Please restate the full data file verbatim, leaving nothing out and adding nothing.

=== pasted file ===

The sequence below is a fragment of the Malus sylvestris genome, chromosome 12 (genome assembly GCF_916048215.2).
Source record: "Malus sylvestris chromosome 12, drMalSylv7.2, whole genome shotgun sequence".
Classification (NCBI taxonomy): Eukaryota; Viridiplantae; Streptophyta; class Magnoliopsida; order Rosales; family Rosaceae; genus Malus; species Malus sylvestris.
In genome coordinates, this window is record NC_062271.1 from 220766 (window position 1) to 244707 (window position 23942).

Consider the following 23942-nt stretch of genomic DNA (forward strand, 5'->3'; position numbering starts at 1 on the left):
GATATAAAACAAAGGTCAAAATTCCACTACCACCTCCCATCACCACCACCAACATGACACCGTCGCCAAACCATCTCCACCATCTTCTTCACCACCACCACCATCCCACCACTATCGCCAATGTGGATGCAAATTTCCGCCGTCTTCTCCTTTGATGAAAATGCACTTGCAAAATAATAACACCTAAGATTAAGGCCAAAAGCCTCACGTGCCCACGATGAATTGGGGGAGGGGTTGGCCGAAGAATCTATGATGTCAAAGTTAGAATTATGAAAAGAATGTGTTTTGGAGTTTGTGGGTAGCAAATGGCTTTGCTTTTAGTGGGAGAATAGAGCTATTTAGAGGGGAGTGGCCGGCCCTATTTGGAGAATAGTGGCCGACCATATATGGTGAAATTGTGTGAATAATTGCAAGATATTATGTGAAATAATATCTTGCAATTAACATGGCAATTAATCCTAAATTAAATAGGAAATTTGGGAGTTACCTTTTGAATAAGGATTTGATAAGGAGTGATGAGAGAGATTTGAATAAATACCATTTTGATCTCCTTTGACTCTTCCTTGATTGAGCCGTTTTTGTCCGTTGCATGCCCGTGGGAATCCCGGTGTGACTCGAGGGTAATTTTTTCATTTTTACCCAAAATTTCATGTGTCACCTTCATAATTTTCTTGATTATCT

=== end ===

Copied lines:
The sequence below is a fragment of the Malus sylvestris genome, chromosome 12 (genome assembly GCF_916048215.2).
Source record: "Malus sylvestris chromosome 12, drMalSylv7.2, whole genome shotgun sequence".
Classification (NCBI taxonomy): Eukaryota; Viridiplantae; Streptophyta; class Magnoliopsida; order Rosales; family Rosaceae; genus Malus; species Malus sylvestris.
In genome coordinates, this window is record NC_062271.1 from 220766 (window position 1) to 244707 (window position 23942).

Consider the following 23942-nt stretch of genomic DNA (forward strand, 5'->3'; position numbering starts at 1 on the left):
GATATAAAACAAAGGTCAAAATTCCACTACCACCTCCCATCACCACCACCAACATGACACCGTCGCCAAACCATCTCCACCATCTTCTTCACCACCACCACCATCCCACCACTATCGCCAATGTGGATGCAAATTTCCGCCGTCTTCTCCTTTGATGAAAATGCACTTGCAAAATAATAACACCTAAGATTAAGGCCAAAAGCCTCACGTGCCCACGATGAATTGGGGGAGGGGTTGGCCGAAGAATCTATGATGTCAAAGTTAGAATTATGAAAAGAATGTGTTTTGGAGTTTGTGGGTAGCAAATGGCTTTGCTTTTAGTGGGAGAATAGAGCTATTTAGAGGGGAGTGGCCGGCCCTATTTGGAGAATAGTGGCCGACCATATATGGTGAAATTGTGTGAATAATTGCAAGATATTATGTGAAATAATATCTTGCAATTAACATGGCAATTAATCCTAAATTAAATAGGAAATTTGGGAGTTACCTTTTGAATAAGGATTTGATAAGGAGTGATGAGAGAGATTTGAATAAATACCATTTTGATCTCCTTTGACTCTTCCTTGATTGAGCCGTTTTTGTCCGTTGCATGCCCGTGGGAATCCCGGTGTGACTCGAGGGTAATTTTTTCATTTTTACCCAAAATTTCATGTGTCACCTTCATAATTTTCTTGATTATCT